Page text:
burmese pythons

Daniel Varela / Miami Herald

On this Tuesday, March 3, episode of Sundial:

Guatemalan migrant camp in South Miami-Dade

Deep in South Miami-Dade, tucked between nurseries, vegetable fields and fruit crops there are migrant camps of mostly Guatemalan children. 

“They live like a family, a little village, but in horrible conditions,” says Miami Herald immigration reporter Monique O. Madan.

A new camera that uses special wavelengths of light could help Florida in its fight against the invasive Burmese python.

Frank Ridgley / Zoo Miami

Invasive snake populations in the Everglades continue to have devastating impacts on the ecosystem. 

Burmese Pythons, North African Pythons and Boa Constrictors have reduced the population of fur bearing animals by 99 percent, according to scientists. Since 2007, Zoo Miami has been working with the National Park Service, the United States Geological Services and the University of Florida to manage and eradicate invasive species from the Everglades.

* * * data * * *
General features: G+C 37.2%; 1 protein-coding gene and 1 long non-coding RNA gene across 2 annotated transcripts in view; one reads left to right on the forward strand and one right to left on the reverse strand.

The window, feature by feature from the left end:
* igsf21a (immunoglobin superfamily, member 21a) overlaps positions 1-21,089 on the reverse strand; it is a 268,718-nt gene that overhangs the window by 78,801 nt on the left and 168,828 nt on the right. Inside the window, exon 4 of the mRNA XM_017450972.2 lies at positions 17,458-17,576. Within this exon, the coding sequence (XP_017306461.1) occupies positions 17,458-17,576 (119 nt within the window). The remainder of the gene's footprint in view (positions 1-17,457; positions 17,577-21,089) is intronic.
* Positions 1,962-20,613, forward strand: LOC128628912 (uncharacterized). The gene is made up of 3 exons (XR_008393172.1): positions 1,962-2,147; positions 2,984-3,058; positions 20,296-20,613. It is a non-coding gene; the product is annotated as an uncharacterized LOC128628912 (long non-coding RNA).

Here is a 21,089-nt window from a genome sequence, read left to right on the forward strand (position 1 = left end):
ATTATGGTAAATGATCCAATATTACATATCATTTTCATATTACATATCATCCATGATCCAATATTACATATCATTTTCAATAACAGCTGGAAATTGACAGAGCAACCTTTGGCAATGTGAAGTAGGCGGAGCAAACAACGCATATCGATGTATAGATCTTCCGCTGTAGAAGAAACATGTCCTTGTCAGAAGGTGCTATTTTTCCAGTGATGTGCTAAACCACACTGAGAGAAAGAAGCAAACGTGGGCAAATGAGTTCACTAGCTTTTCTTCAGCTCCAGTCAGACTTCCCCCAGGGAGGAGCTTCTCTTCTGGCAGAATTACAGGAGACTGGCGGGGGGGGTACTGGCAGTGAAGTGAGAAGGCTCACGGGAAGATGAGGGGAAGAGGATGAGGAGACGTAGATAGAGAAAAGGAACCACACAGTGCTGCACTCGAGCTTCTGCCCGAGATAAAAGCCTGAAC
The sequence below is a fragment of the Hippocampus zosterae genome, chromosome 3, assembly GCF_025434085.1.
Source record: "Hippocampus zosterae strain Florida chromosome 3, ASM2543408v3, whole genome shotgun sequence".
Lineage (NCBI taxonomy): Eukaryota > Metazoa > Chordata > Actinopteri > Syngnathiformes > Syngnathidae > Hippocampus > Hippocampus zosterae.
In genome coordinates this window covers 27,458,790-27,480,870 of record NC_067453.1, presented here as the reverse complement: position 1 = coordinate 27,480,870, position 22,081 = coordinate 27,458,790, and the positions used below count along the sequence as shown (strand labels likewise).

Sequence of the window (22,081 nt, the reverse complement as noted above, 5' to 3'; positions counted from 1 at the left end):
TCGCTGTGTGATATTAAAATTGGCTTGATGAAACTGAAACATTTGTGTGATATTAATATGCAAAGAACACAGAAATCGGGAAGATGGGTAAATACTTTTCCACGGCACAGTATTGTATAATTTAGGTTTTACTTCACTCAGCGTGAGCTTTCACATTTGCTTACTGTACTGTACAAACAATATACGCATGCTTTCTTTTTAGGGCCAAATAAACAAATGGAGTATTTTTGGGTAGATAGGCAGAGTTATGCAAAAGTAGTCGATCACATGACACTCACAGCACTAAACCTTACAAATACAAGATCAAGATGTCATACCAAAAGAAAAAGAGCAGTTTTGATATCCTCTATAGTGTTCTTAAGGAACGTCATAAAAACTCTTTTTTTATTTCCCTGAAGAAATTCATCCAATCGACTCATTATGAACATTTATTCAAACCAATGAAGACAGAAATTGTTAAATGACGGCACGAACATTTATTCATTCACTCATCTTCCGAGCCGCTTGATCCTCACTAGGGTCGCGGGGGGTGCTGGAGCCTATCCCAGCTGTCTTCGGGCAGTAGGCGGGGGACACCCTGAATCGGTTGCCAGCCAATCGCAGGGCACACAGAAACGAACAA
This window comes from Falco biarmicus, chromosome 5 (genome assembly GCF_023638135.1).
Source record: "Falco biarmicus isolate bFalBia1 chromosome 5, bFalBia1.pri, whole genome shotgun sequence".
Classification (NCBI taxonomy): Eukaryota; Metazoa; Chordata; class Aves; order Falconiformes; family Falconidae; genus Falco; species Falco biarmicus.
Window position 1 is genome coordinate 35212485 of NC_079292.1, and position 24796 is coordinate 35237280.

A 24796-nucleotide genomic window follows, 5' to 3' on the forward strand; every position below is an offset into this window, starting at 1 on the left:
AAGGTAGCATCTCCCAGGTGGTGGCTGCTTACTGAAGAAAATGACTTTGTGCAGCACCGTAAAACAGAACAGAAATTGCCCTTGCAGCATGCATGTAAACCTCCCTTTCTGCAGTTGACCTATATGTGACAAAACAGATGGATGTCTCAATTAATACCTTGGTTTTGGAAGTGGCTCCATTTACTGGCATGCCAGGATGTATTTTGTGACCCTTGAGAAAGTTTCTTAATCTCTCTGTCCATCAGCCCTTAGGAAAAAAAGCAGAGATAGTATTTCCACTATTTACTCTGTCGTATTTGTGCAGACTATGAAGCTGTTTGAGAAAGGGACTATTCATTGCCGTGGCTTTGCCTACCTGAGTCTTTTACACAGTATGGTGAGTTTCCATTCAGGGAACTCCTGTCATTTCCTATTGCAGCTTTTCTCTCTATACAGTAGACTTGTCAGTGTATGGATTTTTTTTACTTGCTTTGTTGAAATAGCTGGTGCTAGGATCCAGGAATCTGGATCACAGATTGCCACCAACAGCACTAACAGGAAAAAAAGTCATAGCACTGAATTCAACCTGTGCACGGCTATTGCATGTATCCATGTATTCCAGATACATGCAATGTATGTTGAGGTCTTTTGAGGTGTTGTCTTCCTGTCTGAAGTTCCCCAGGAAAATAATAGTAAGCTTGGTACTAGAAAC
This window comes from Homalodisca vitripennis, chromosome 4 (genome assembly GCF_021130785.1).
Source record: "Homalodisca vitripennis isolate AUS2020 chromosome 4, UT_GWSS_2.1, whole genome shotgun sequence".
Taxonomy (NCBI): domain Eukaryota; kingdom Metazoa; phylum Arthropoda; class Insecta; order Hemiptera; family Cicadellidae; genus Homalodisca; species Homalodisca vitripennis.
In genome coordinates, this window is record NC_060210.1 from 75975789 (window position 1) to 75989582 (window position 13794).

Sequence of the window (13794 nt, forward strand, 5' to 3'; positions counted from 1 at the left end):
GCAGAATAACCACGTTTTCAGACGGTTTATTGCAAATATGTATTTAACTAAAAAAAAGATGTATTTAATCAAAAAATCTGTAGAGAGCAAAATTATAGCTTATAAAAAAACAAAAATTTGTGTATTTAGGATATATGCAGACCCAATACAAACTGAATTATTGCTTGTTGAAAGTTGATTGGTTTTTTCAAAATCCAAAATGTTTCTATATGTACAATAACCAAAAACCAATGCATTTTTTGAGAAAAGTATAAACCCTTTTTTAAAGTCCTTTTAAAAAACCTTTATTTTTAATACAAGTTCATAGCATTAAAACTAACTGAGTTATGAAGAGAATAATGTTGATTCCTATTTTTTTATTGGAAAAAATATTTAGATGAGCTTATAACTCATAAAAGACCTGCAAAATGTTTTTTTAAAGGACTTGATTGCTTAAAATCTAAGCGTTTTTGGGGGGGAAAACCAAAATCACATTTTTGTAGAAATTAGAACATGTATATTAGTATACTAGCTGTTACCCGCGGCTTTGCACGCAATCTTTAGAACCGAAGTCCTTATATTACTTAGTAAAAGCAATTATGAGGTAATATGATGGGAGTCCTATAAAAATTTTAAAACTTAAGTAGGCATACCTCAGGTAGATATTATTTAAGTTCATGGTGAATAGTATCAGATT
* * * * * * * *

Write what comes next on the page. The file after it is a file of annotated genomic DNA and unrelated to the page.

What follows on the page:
Burmese pythons, the voracious invader of the Everglades blamed for wiping out small mammals, may now be feasting another marsh resident: wading birds.

Florida's lieutenant governor joined hunters paid by the state to stalk and shoot invasive Burmese pythons in the Everglades.

Jeremy Dixon / U.S. Fish and Wildlife Service

 Burmese pythons have established themselves in the Everglades — and now they appear to be breeding in the Florida Keys, according to state and federal wildlife agencies.